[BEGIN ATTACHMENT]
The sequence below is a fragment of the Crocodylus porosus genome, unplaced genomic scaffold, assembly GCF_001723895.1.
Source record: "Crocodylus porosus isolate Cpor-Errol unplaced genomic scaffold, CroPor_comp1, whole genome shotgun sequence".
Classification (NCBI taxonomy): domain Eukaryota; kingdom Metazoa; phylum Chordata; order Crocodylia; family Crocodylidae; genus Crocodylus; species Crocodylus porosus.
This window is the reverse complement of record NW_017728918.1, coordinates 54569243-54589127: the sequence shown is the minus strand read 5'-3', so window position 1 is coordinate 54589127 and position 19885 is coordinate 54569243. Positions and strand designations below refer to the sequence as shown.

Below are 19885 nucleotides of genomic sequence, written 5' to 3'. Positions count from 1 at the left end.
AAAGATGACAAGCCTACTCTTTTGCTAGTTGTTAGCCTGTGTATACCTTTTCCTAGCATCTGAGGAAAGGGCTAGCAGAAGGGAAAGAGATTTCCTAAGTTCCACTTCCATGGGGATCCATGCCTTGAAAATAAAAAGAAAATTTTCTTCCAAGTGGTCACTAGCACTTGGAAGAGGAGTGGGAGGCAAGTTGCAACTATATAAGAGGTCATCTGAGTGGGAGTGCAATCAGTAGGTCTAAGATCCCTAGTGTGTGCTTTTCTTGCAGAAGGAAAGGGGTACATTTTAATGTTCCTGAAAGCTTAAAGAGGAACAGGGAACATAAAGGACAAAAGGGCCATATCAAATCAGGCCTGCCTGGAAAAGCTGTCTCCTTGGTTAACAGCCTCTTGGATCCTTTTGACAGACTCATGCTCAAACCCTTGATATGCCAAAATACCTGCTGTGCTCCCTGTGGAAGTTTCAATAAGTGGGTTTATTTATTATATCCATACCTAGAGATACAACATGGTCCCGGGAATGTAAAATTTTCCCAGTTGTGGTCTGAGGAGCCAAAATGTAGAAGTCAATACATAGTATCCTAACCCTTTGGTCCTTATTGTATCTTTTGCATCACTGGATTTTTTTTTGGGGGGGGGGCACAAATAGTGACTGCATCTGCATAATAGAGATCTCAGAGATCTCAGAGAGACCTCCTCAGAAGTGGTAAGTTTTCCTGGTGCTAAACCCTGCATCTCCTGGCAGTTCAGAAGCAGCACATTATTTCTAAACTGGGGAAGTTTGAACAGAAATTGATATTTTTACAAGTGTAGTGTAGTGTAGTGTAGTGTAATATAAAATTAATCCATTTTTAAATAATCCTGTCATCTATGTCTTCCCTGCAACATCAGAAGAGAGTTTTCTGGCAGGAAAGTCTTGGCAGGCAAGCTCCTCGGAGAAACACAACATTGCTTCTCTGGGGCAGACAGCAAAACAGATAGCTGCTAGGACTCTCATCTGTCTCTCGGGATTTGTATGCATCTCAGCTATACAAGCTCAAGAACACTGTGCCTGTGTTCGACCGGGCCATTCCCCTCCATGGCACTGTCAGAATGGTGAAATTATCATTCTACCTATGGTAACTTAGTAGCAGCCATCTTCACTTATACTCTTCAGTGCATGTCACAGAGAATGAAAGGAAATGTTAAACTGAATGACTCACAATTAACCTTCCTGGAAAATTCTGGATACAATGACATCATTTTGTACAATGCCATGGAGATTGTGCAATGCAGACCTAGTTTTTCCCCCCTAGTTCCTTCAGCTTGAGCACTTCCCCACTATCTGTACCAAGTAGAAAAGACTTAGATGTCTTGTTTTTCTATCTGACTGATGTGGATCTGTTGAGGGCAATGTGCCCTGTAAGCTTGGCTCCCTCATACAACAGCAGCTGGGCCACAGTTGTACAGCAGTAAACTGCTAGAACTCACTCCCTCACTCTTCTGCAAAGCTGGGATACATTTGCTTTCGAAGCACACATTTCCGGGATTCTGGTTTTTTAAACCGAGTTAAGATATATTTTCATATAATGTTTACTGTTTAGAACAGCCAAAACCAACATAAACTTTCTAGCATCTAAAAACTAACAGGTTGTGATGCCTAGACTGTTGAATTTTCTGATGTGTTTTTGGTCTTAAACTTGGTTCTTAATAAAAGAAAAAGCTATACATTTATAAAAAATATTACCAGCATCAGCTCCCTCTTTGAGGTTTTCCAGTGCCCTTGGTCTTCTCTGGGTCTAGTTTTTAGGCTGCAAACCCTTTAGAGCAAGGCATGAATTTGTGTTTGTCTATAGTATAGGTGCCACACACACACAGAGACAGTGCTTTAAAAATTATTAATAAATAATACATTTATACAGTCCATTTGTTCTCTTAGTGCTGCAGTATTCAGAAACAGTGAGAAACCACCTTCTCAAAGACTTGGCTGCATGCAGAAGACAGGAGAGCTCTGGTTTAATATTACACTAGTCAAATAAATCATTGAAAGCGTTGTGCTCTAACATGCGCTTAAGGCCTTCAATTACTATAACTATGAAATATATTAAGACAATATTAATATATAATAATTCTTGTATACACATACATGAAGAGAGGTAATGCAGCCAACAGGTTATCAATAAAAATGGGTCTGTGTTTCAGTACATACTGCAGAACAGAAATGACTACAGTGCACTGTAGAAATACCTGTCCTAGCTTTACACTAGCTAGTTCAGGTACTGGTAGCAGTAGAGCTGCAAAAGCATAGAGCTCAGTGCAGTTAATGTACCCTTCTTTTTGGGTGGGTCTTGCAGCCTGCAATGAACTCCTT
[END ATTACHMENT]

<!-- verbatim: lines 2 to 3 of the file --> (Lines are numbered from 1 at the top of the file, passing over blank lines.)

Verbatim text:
Source record: "Crocodylus porosus isolate Cpor-Errol unplaced genomic scaffold, CroPor_comp1, whole genome shotgun sequence".
Classification (NCBI taxonomy): domain Eukaryota; kingdom Metazoa; phylum Chordata; order Crocodylia; family Crocodylidae; genus Crocodylus; species Crocodylus porosus.